ONE of the landmarks of Freemasonry is that no atheist can become
a Mason. A belief in a Supreme Being is central to all of Masonry.
Beyond that there is no religious test for candidates.
Freemasonry teaches the "Brotherhood of Man under the Fatherhood of
God." This means that each Mason is free to worship God as he has
been taught or as he conceives Him to be. It means that no Brother
has the right to criticize the beliefs of another.
This is important enough that Masonry has developed the tradition
that religion and politics will not be discussed in the Lodge.
Freemasonry recognizes that all great religions contain truths and
that in many cases the truths are identical but phrased in
Knowing that religion is a system of morality offering salvation
through sacraments and dogma, then it is clear that Masonry is not
a religion. Masonry offers no salvation or intercession between man
and God. The means of his salvation is left to the individual
Mason. Masonry goes a step further in its desire not to interfere
between man and his religion. The bylaws of the Order prohibit
meetings on Sunday, except for funerals or social affairs. This is
to prevent the Lodge from interfering with proper religious
Why are there so many different religions? Is not Truth immutable?
Truth is immutable, but the ability of man to discern that truth is
not. Every person's thinking is influenced by the society in which
he lives, his personal intellectual abilities, and his own
self-interest. Had I been born in a Moslem country, it is quite
likely that I would be a Moslem. My understanding of my religion
would be limited by the power of my intellect. My conformance to my
religion, of whatever persuasion, would depend on my personal
desires, my dedication, and my self-discipline.
For some unwilling, or unable, to engage in the rigorous mental
activity usually required in the search for Deity, it is a great
comfort to have a ritual form that will assure them of salvation.
No one has the right to deprive them of this ritual and its
comfort. Nor is it proper to sow the seeds of discontent by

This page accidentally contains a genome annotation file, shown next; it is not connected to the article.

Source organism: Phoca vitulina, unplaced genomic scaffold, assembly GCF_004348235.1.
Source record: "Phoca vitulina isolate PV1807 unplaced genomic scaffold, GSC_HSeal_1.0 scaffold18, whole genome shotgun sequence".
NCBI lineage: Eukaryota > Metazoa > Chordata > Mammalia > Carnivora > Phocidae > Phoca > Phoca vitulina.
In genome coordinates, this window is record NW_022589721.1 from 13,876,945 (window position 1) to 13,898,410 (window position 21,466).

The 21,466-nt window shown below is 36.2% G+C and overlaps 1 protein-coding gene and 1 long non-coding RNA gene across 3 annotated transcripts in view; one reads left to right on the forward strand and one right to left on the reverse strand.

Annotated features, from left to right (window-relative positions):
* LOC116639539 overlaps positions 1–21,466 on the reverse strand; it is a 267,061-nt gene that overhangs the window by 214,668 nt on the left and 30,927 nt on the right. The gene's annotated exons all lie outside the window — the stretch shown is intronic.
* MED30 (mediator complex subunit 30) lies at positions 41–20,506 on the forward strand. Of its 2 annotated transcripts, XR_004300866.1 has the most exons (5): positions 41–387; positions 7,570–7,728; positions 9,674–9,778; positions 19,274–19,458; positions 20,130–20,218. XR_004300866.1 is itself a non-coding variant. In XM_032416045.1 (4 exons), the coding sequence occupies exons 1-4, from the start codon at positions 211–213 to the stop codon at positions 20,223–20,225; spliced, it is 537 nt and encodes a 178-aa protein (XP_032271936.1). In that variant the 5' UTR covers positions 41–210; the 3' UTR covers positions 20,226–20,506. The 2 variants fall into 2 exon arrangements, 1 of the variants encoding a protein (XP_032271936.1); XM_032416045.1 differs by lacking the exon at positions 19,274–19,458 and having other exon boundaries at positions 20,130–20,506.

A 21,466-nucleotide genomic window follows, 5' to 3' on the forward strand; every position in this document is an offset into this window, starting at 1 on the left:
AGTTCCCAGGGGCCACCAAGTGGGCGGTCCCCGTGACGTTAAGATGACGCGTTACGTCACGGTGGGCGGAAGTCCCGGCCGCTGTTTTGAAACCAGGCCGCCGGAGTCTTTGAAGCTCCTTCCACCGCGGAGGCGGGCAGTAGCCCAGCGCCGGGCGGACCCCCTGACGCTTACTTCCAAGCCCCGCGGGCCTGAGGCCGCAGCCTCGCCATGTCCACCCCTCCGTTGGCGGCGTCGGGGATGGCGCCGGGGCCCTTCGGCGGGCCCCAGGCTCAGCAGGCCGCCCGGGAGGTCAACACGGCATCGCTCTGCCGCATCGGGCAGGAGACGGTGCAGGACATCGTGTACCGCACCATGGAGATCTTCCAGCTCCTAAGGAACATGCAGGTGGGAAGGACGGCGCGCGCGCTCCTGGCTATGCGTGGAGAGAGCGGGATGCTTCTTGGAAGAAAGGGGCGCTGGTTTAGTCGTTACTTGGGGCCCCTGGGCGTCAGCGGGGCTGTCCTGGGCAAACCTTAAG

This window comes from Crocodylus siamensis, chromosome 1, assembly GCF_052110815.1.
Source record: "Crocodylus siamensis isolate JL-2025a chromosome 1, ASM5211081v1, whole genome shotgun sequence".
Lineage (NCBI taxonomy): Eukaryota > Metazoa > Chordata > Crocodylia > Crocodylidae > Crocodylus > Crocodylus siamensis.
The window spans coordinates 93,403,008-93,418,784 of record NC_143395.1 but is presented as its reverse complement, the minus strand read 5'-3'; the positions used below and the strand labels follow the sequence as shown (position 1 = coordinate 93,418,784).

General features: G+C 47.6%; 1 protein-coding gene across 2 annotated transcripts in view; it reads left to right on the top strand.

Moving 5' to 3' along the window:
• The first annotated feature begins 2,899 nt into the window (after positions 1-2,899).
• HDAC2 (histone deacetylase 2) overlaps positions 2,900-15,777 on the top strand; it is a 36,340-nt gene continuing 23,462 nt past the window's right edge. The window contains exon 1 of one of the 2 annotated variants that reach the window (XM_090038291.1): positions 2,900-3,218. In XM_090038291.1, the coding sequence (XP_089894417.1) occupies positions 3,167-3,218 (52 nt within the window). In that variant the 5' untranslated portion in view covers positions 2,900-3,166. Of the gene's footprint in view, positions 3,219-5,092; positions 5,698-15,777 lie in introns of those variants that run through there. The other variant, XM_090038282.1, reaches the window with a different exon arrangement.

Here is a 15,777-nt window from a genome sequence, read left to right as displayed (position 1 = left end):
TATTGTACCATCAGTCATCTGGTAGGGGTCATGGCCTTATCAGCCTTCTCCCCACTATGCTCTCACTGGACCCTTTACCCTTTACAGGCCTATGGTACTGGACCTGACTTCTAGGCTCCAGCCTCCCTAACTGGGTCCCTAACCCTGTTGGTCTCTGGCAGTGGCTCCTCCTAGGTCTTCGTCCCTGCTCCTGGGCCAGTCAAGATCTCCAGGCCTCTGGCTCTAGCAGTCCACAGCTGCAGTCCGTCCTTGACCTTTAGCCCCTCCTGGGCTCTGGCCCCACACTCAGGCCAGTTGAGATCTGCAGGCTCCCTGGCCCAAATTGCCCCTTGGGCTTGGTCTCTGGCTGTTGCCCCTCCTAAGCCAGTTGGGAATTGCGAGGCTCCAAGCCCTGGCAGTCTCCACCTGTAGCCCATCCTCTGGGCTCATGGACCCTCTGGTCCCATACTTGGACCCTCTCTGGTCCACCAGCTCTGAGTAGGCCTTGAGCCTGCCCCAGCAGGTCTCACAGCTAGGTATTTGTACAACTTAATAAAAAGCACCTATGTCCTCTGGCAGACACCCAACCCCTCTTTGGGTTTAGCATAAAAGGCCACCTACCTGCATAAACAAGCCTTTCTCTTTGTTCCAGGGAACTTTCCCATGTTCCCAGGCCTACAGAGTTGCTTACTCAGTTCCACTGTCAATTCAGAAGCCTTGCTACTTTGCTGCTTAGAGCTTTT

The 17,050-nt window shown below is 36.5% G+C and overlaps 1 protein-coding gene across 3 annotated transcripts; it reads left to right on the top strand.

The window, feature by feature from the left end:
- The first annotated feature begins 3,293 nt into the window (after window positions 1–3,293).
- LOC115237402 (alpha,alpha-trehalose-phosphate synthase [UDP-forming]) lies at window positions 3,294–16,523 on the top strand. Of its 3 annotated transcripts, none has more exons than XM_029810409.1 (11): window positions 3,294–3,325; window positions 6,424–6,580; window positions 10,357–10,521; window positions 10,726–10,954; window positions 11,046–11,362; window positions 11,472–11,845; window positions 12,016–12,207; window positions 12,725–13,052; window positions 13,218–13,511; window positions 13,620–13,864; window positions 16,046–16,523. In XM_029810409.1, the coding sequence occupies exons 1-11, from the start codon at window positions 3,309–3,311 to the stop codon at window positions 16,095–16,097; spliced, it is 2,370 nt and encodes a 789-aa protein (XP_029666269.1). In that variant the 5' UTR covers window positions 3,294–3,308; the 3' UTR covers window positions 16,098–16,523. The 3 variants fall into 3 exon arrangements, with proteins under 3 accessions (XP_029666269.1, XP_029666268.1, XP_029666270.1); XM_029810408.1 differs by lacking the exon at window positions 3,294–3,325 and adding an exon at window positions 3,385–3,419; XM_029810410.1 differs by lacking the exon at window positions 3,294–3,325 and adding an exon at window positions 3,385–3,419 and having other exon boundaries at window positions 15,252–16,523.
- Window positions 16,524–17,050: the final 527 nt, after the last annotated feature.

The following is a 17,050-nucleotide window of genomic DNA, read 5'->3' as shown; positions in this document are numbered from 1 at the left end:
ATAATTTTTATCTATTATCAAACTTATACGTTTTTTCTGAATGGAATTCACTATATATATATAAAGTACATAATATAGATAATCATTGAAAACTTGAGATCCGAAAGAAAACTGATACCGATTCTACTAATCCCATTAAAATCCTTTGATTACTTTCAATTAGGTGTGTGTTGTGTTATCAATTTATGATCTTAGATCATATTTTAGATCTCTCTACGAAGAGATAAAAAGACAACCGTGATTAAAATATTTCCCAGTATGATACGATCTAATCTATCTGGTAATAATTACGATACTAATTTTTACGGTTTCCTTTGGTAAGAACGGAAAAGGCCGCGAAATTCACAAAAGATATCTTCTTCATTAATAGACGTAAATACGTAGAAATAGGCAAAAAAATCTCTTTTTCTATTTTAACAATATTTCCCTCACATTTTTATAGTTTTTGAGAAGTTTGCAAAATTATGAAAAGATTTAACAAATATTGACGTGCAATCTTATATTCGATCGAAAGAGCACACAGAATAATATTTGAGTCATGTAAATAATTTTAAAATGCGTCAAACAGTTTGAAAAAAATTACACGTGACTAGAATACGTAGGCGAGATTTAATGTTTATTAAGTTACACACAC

introducing contrary ideas.
Does the person satisfied with a ritual form of religion and
worship have the right to deny another the right to invoke his
logic to obtain a belief satisfying his doubts? No. To say that one
has the truth, all of the truth, and the One Truth, and that those
who differ are wrong is by definition bigotry.
John E. Canoose is a retired machine designer. He is a member of
the Fresno Scottish Rite Bodies. P.'. M.'. of Central California
Lodge, and District Counselor of Education in California. During
World War II Bro.'. Canoose was awarded five battle stars on a
European Theater of Operations ribbon.
NOTE: Except for "Calling Masons Satanic Is Folly" where reprint
permission must be requested individually from The Houston Post,
blanket permission is hereby given to any Masonic publication to
reprint any portion of this May issue or the February issue, 1993.
Please note "Reprinted with permission of The Scottish Rite
THE worst damage is often made by the one who thinks he knows.
Dave M. Daugherty, 32
The February issue of The Scottish Rite Journal, with its theme of
"Freemasonry and Religion," produced a surge of letters, more than
elicited by any previous issue of the magazine. Here is a sampling.
BY THEIR FRUITS YE SHALL KNOW THEM
Dr. Holly, regarding your attacks on Masonry, the next time you see
a child who has been burned, crippled, or has a language or
learning disorder and has been assisted without cost to his or her
family by some Appendant Masonic Body, ask yourself if it could be
that the Masons who made this child's recovery possible are the
spiritless, non-Christian, devil-worshiping pagans, you say they
John H. Roberts III, 32d, K.'.C.'.C.'.H.'.
Houston, Texas, Scottish Rite Bodies
TRULY TOLERANT OF JEWS
My father was a cynical man who believed that the only
predominantly Christian organization that was truly tolerant of
Jews and gave us a fair chance was Freemasonry. Dad never joined
the Craft, but he passed his feelings about Masonry on to me, and
I did join. In fact, I am the immediate Past Master of Ann
Arbor-Fraternity No. 262, Ann Arbor, Michigan.